An independent Scotland could succeed in staying in the European Union, despite legally having little power to block Brexit, a constitutional expert has argued.
His comments come after the German MEP Elmar Brok, an ally of Chancellor Angela Merkel, said the EU27 could “make a fuss” over Scotland in the Brexit negotiations.
Jeff King is a professor of law at University College London, and a specialist in the UK constitution.
He said that the Supreme Court ruling on Article 50 had confirmed that Scotland would be unable to veto Brexit from within the UK.
But he argued this did not mean Scotland would need to leave the EU.
“Independence for Scotland could very well be a sweet deal for the rest of the European Union,” he told a European Parliament event.
“The independence movement, which has some extremely good politicians in it, is going to be in the strongest position they have been for a long time.”
A multi-layered game of bluff
The SNP’s Brexit negotiations currently resemble a rather wooden play. It is being acted out for the benefit of Scotland’s sceptical majority, who, polls suggest, would not vote for independence just because of Brexit. They have to be convinced.
The latest act is the Scottish government’s paper, Scotland’s Place in Europe. First, it asks for a Brexit Britain to stay in the single market (Theresa May has already ruled this out). Second, it asks for a different deal for Scotland, along the lines of the “Norway option”. And third, it asks for a share of the EU powers now being repatriated to be devolved to the Scottish Parliament.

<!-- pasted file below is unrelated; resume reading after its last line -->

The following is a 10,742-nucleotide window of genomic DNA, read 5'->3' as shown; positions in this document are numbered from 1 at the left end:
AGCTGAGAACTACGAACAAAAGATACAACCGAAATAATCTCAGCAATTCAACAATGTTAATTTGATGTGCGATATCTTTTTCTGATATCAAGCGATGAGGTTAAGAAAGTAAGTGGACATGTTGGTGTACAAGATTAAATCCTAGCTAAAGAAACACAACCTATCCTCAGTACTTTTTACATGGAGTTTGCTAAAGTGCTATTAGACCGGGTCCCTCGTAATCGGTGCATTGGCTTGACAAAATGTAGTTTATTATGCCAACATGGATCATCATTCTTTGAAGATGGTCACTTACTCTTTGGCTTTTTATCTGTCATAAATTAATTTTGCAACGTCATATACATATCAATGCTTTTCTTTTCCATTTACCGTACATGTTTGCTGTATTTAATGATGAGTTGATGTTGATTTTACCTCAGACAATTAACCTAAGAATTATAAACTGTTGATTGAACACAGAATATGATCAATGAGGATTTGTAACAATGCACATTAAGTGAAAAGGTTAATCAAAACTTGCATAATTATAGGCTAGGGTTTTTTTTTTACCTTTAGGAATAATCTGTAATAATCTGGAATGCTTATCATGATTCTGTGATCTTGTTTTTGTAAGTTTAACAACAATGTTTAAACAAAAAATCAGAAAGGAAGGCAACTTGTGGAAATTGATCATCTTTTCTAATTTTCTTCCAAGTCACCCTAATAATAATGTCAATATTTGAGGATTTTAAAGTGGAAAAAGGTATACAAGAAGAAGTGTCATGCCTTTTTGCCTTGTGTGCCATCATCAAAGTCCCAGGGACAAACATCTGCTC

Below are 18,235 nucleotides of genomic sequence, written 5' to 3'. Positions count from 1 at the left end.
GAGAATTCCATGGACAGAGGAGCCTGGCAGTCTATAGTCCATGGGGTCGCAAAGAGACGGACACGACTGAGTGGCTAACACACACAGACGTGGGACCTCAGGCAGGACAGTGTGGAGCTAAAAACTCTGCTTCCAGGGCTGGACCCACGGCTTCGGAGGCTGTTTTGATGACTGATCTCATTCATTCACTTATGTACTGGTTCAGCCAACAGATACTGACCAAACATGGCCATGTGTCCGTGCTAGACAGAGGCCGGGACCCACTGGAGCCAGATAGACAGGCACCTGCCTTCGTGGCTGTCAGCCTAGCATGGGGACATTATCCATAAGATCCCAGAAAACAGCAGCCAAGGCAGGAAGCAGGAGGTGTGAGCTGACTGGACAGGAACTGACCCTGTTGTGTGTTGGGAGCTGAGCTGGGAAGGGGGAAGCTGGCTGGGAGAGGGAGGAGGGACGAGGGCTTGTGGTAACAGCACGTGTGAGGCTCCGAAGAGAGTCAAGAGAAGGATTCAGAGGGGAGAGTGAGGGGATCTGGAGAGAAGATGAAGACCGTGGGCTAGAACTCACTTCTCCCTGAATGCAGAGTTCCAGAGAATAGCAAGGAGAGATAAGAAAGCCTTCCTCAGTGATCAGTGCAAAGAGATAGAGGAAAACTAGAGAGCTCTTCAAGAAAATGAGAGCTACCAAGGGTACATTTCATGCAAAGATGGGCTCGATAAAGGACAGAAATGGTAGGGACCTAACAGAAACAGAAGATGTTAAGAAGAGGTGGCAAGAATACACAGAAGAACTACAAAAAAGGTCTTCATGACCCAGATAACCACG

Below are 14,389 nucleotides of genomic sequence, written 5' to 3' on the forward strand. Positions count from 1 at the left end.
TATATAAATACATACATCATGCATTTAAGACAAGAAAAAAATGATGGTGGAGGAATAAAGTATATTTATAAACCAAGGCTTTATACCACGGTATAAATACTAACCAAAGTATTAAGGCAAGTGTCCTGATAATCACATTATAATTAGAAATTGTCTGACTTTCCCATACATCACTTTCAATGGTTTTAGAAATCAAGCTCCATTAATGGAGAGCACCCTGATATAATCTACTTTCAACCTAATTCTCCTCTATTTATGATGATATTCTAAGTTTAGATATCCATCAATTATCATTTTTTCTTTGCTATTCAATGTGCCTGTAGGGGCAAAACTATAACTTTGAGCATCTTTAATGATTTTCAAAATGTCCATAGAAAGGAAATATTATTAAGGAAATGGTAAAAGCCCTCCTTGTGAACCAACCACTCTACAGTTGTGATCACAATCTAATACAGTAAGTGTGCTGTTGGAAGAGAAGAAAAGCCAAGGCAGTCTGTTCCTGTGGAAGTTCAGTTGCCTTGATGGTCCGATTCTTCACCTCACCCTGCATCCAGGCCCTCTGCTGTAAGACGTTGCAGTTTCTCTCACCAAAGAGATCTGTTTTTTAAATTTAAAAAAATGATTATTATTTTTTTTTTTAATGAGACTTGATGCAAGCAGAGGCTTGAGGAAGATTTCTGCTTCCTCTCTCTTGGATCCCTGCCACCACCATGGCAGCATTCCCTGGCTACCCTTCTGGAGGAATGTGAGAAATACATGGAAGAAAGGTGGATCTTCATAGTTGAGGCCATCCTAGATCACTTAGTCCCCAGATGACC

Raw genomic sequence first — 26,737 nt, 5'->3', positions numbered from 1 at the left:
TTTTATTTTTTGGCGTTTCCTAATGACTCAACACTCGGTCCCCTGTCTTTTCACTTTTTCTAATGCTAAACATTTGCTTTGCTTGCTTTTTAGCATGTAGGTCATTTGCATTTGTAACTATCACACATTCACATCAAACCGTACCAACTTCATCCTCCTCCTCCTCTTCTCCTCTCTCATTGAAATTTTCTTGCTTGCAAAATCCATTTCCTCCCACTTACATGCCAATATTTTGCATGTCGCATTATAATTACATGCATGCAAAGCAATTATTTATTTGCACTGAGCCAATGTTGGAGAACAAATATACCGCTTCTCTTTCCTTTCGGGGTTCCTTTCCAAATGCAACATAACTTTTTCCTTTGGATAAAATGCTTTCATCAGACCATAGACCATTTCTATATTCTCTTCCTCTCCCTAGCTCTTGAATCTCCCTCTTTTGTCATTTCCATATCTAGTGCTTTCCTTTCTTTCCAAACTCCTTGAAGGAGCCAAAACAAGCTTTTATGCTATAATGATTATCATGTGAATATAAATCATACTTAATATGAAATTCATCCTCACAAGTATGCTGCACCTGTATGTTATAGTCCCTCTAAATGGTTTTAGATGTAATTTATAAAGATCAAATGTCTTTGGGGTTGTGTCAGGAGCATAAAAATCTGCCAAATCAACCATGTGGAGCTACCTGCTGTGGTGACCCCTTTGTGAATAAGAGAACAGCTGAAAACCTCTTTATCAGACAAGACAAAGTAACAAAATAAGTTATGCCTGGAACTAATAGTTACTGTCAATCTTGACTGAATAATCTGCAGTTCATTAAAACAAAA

According to Tasmina Ahmed-Sheikh, the SNP’s trade spokeswoman at Westminster, the ball is now in the UK government’s court.
“As far as what happens next, we are really waiting for the government to confirm what their position is in relation to our document, Scotland’s Place in Europe,” she told me. “Are they going to agree to a differentiated agreement for Scotland, and if not, then a decision will require to be taken.”
If the SNP are reading their lines for the benefit of Scottish voters, they are doing so with one eye on Germany. As I’ve written before, at the time of the 2014 independence referendum, it wasn’t clear that an independent Scotland could stay in the EU. The SNP believe an intervention from Angela Merkel could provide the reassurance they need. They will be cheered by Brok’s words.
But Germany is a negotiator too. As The Daily Record reports, there is goodwill towards Scotland in the EU27, but also an awareness that a constitutional crisis could blow up in the UK government’s face.
If Merkel’s friends and allies continue to talk about their sympathy for Scotland, the idea that the EU considers keeping an independent Scotland in to be a “sweet deal” will seem commonplace. The question for Scottish voters then will be: but how sweet is it for us?